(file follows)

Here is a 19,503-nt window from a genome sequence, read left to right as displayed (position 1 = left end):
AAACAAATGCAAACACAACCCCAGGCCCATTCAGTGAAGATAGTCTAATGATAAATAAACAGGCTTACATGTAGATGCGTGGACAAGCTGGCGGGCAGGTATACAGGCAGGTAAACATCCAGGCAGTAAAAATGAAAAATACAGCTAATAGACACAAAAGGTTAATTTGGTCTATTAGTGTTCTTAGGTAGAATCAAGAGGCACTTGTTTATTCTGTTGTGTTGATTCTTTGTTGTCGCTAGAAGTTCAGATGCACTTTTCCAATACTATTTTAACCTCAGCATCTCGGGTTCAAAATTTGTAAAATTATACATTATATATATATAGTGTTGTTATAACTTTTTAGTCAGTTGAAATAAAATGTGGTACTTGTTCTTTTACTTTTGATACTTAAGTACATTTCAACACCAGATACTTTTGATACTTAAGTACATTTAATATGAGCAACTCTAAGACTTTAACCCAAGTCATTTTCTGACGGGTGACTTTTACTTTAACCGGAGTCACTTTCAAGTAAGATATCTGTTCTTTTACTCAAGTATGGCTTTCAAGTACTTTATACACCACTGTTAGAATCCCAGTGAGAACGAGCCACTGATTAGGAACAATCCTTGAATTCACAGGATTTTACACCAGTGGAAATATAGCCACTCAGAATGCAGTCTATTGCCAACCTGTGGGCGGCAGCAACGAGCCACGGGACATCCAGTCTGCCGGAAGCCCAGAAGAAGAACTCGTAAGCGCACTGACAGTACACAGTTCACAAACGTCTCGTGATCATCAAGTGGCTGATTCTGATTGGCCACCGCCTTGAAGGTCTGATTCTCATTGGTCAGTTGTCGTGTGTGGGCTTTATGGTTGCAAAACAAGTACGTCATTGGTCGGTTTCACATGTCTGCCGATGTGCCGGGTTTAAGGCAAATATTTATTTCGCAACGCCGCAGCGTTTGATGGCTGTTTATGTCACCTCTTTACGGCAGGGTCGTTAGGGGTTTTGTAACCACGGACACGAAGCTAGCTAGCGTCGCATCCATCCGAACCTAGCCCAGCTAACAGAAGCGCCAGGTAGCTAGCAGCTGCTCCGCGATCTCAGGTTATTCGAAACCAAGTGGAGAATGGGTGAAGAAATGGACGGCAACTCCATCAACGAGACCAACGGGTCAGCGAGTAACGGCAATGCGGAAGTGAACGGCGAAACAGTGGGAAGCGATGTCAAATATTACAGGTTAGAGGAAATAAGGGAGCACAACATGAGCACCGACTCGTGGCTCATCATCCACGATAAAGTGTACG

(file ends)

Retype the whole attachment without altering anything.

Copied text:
Here is a 19,503-nt window from a genome sequence, read left to right as displayed (position 1 = left end):
AAACAAATGCAAACACAACCCCAGGCCCATTCAGTGAAGATAGTCTAATGATAAATAAACAGGCTTACATGTAGATGCGTGGACAAGCTGGCGGGCAGGTATACAGGCAGGTAAACATCCAGGCAGTAAAAATGAAAAATACAGCTAATAGACACAAAAGGTTAATTTGGTCTATTAGTGTTCTTAGGTAGAATCAAGAGGCACTTGTTTATTCTGTTGTGTTGATTCTTTGTTGTCGCTAGAAGTTCAGATGCACTTTTCCAATACTATTTTAACCTCAGCATCTCGGGTTCAAAATTTGTAAAATTATACATTATATATATATAGTGTTGTTATAACTTTTTAGTCAGTTGAAATAAAATGTGGTACTTGTTCTTTTACTTTTGATACTTAAGTACATTTCAACACCAGATACTTTTGATACTTAAGTACATTTAATATGAGCAACTCTAAGACTTTAACCCAAGTCATTTTCTGACGGGTGACTTTTACTTTAACCGGAGTCACTTTCAAGTAAGATATCTGTTCTTTTACTCAAGTATGGCTTTCAAGTACTTTATACACCACTGTTAGAATCCCAGTGAGAACGAGCCACTGATTAGGAACAATCCTTGAATTCACAGGATTTTACACCAGTGGAAATATAGCCACTCAGAATGCAGTCTATTGCCAACCTGTGGGCGGCAGCAACGAGCCACGGGACATCCAGTCTGCCGGAAGCCCAGAAGAAGAACTCGTAAGCGCACTGACAGTACACAGTTCACAAACGTCTCGTGATCATCAAGTGGCTGATTCTGATTGGCCACCGCCTTGAAGGTCTGATTCTCATTGGTCAGTTGTCGTGTGTGGGCTTTATGGTTGCAAAACAAGTACGTCATTGGTCGGTTTCACATGTCTGCCGATGTGCCGGGTTTAAGGCAAATATTTATTTCGCAACGCCGCAGCGTTTGATGGCTGTTTATGTCACCTCTTTACGGCAGGGTCGTTAGGGGTTTTGTAACCACGGACACGAAGCTAGCTAGCGTCGCATCCATCCGAACCTAGCCCAGCTAACAGAAGCGCCAGGTAGCTAGCAGCTGCTCCGCGATCTCAGGTTATTCGAAACCAAGTGGAGAATGGGTGAAGAAATGGACGGCAACTCCATCAACGAGACCAACGGGTCAGCGAGTAACGGCAATGCGGAAGTGAACGGCGAAACAGTGGGAAGCGATGTCAAATATTACAGGTTAGAGGAAATAAGGGAGCACAACATGAGCACCGACTCGTGGCTCATCATCCACGATAAAGTGTACG